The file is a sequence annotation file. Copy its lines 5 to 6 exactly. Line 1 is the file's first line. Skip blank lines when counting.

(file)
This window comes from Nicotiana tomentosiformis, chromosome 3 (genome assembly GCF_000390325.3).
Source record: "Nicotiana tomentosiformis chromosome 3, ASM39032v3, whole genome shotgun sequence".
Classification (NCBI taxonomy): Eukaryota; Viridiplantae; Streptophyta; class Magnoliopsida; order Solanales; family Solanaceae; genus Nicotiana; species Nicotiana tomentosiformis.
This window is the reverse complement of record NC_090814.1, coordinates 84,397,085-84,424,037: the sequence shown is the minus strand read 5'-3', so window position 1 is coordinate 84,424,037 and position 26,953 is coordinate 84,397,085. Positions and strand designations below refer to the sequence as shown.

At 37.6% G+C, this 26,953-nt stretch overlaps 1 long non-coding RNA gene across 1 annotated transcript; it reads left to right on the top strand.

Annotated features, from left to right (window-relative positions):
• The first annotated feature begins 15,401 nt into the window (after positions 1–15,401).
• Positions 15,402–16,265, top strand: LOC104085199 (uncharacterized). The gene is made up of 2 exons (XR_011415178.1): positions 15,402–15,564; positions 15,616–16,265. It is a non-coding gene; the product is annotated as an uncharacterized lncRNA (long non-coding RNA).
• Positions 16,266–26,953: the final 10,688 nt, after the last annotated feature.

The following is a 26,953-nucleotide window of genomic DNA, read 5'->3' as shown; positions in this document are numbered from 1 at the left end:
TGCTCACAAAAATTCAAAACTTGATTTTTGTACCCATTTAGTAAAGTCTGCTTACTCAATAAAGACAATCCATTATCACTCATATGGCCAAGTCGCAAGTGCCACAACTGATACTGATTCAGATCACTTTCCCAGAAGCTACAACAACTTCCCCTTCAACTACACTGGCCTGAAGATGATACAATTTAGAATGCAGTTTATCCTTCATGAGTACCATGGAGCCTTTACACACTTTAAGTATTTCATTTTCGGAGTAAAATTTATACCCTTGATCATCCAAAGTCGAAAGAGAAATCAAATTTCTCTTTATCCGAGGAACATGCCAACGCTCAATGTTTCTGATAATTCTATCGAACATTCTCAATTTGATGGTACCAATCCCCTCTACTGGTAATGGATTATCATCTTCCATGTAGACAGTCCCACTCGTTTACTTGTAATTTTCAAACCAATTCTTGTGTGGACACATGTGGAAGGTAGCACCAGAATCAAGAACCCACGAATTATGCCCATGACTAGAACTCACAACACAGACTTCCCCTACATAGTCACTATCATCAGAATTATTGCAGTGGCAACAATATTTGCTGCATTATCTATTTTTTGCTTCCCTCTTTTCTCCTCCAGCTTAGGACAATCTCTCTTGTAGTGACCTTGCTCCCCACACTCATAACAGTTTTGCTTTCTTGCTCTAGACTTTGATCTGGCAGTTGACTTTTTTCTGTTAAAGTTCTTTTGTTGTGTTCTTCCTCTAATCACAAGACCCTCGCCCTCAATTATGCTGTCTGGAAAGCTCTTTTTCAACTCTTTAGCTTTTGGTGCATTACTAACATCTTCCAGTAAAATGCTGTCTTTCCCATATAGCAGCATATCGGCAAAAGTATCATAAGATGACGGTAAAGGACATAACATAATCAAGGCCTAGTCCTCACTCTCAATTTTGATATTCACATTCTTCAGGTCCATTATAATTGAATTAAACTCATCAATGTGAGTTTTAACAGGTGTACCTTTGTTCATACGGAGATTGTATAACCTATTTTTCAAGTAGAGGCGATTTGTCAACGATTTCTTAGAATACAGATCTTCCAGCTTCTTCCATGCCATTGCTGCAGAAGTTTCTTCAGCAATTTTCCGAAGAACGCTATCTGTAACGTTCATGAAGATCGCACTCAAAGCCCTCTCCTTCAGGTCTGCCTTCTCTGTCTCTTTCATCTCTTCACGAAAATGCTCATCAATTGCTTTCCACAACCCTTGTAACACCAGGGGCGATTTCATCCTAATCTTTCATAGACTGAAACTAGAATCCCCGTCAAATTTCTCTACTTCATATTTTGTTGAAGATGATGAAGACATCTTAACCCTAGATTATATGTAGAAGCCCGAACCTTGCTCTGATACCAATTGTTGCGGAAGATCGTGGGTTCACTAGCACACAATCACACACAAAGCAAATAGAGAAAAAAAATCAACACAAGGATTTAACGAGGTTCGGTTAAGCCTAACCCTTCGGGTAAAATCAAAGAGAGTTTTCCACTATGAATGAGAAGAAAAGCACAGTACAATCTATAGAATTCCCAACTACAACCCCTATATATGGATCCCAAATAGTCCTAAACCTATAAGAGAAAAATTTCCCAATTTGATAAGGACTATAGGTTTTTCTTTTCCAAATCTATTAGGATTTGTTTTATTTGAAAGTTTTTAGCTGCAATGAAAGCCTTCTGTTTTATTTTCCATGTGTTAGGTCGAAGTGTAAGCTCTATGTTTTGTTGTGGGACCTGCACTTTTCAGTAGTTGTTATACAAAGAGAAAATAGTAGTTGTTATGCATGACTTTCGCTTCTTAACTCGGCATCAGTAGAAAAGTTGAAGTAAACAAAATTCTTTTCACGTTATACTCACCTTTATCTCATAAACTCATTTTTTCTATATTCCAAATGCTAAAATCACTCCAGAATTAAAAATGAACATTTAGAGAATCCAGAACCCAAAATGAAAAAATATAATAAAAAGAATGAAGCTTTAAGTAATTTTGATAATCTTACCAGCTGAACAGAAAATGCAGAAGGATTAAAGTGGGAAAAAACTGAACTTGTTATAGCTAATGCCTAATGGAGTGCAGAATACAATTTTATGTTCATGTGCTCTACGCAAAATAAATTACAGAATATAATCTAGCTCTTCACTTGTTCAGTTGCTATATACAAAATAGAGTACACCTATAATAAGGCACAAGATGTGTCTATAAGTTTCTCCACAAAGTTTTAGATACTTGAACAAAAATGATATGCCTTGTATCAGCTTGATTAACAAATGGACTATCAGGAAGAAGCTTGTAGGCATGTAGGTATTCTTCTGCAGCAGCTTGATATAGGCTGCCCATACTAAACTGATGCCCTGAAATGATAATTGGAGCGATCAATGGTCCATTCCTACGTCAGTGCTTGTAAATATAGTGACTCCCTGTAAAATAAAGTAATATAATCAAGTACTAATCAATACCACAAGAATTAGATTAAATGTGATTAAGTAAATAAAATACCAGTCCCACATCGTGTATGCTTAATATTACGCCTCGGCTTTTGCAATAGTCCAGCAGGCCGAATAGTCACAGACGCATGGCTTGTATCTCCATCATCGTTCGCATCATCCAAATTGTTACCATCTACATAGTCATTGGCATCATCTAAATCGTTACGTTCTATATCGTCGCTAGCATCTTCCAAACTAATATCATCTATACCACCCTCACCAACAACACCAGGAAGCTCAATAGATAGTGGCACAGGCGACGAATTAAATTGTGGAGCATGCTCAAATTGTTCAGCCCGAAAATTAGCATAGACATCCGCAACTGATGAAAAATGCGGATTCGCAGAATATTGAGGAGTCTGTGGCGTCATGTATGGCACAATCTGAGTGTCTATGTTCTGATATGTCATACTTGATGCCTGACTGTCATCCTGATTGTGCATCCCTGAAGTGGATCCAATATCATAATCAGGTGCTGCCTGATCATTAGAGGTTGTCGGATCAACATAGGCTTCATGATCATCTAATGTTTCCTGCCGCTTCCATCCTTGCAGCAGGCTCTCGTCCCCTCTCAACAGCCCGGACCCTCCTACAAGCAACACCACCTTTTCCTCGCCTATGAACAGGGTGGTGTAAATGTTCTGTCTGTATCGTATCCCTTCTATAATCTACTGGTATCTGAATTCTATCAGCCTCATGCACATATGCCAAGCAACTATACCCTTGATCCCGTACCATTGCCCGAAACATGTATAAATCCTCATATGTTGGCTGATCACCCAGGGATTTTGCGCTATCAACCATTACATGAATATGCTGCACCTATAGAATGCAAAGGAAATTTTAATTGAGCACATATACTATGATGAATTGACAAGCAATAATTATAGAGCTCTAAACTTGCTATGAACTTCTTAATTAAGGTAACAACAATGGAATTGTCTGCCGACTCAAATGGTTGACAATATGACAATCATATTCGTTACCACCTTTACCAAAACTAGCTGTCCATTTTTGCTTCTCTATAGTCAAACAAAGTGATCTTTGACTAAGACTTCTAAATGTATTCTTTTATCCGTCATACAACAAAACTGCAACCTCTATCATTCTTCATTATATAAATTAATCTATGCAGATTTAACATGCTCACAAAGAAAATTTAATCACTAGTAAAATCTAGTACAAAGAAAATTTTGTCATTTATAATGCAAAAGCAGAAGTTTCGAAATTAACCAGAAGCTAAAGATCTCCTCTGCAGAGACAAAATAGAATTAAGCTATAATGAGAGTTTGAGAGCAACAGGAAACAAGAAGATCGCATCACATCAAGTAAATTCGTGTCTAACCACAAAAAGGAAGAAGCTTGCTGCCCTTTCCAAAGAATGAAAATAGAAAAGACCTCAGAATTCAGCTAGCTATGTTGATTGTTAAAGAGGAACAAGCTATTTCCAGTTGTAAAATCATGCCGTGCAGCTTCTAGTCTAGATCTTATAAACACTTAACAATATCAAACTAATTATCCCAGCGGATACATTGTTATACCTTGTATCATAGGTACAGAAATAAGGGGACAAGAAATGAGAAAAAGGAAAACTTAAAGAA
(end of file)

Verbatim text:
At 37.6% G+C, this 26,953-nt stretch overlaps 1 long non-coding RNA gene across 1 annotated transcript; it reads left to right on the top strand.

Annotated features, from left to right (window-relative positions):